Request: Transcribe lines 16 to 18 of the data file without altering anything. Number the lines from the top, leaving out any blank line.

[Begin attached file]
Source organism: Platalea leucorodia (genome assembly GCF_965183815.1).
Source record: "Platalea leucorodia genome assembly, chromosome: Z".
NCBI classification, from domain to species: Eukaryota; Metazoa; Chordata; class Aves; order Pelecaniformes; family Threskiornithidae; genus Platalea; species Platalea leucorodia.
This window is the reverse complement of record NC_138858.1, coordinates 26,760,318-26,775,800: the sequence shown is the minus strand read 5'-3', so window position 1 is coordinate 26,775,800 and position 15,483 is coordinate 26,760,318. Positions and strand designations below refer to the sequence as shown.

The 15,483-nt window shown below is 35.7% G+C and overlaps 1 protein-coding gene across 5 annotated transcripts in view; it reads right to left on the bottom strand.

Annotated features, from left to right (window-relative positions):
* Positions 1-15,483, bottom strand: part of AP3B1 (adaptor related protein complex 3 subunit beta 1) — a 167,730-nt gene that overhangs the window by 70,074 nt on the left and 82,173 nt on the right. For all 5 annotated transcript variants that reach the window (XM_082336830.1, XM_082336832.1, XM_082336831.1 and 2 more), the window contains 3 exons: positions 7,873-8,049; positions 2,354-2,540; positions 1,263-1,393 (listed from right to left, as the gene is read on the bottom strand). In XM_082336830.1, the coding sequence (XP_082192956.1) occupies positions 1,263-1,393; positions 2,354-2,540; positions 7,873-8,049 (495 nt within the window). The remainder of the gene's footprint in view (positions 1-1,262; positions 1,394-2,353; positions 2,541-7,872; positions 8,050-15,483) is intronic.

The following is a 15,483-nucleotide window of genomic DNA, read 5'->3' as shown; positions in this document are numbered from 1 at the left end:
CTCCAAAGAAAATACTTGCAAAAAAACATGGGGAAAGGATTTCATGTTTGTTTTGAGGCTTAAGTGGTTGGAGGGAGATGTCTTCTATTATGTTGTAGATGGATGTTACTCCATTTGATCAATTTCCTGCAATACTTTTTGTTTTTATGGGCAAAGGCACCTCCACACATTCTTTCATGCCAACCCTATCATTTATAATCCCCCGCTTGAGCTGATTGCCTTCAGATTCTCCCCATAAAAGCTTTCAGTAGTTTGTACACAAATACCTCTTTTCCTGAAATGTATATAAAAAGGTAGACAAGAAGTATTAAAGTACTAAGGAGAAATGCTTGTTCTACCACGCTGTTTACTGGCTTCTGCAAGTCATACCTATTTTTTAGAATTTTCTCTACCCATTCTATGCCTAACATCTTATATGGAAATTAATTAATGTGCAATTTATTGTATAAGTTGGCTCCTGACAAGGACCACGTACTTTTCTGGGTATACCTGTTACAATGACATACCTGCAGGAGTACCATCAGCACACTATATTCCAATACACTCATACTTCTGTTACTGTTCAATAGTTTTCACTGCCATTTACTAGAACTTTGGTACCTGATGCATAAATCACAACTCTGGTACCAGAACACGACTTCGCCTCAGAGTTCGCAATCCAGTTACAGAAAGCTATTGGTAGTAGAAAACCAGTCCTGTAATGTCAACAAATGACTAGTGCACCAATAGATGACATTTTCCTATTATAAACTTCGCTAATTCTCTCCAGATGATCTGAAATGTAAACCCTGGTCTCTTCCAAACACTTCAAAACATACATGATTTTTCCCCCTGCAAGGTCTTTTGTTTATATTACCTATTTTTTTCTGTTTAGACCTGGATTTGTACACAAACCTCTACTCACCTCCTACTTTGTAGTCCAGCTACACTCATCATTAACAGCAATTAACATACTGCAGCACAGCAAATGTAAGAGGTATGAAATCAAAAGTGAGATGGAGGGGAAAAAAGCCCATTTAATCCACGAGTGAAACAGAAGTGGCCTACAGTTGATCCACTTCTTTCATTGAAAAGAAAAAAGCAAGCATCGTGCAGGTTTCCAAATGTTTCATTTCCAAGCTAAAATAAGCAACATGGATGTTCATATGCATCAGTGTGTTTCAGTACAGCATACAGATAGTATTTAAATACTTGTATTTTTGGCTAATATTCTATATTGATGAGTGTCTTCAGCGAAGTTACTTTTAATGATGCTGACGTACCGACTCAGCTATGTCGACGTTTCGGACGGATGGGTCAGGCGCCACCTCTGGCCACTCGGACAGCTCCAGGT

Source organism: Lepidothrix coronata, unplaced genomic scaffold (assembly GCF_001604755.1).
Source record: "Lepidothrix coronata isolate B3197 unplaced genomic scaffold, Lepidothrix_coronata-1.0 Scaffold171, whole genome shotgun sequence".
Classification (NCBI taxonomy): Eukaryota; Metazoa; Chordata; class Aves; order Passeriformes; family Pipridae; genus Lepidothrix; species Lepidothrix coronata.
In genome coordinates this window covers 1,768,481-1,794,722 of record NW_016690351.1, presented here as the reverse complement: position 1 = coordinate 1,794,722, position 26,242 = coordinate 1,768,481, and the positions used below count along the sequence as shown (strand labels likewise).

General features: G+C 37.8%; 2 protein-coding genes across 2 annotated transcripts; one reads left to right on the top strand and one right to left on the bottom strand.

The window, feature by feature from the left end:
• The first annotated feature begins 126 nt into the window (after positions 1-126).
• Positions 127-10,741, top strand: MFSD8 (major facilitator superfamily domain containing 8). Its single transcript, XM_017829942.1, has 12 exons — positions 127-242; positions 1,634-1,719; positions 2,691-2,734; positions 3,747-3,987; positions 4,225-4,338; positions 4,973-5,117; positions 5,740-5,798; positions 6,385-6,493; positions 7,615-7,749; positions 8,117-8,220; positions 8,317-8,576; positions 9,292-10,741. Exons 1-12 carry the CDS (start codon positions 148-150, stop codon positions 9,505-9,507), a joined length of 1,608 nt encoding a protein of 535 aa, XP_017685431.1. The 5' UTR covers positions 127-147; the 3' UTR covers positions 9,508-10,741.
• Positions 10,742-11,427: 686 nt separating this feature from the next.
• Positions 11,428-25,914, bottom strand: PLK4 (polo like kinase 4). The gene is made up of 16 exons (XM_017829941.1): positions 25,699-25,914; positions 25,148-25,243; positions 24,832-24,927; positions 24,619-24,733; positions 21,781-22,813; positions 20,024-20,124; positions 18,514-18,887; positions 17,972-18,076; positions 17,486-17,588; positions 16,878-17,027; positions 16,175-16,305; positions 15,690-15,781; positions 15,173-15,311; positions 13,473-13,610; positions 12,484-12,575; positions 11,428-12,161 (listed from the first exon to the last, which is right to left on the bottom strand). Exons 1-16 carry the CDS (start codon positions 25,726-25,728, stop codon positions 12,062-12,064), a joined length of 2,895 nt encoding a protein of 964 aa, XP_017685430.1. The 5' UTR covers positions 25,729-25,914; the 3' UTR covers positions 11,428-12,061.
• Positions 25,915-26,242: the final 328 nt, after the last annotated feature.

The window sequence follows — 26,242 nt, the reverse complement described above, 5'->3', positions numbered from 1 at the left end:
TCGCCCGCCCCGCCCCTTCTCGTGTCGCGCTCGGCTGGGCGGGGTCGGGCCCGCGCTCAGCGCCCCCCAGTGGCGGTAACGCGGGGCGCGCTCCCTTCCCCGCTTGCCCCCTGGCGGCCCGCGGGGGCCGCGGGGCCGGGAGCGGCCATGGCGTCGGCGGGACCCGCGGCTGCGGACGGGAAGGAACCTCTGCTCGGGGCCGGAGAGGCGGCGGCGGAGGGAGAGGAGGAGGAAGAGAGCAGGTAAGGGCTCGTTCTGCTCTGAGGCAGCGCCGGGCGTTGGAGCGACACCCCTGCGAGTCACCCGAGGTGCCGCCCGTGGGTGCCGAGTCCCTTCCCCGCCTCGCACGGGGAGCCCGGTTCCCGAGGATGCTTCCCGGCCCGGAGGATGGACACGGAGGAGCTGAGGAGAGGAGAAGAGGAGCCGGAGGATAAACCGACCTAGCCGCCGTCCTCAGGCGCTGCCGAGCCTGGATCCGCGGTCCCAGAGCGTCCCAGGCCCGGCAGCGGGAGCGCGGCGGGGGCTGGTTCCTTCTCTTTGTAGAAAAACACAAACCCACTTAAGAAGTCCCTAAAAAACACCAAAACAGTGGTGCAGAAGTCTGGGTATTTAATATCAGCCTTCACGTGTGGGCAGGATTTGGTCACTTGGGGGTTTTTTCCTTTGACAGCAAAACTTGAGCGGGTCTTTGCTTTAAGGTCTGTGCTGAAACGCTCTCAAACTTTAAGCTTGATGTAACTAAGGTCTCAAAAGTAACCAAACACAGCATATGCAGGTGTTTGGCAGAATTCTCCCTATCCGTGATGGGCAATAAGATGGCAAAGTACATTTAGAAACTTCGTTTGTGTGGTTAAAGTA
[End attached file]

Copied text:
• The first annotated feature begins 126 nt into the window (after positions 1-126).
• Positions 127-10,741, top strand: MFSD8 (major facilitator superfamily domain containing 8). Its single transcript, XM_017829942.1, has 12 exons — positions 127-242; positions 1,634-1,719; positions 2,691-2,734; positions 3,747-3,987; positions 4,225-4,338; positions 4,973-5,117; positions 5,740-5,798; positions 6,385-6,493; positions 7,615-7,749; positions 8,117-8,220; positions 8,317-8,576; positions 9,292-10,741. Exons 1-12 carry the CDS (start codon positions 148-150, stop codon positions 9,505-9,507), a joined length of 1,608 nt encoding a protein of 535 aa, XP_017685431.1. The 5' UTR covers positions 127-147; the 3' UTR covers positions 9,508-10,741.
• Positions 10,742-11,427: 686 nt separating this feature from the next.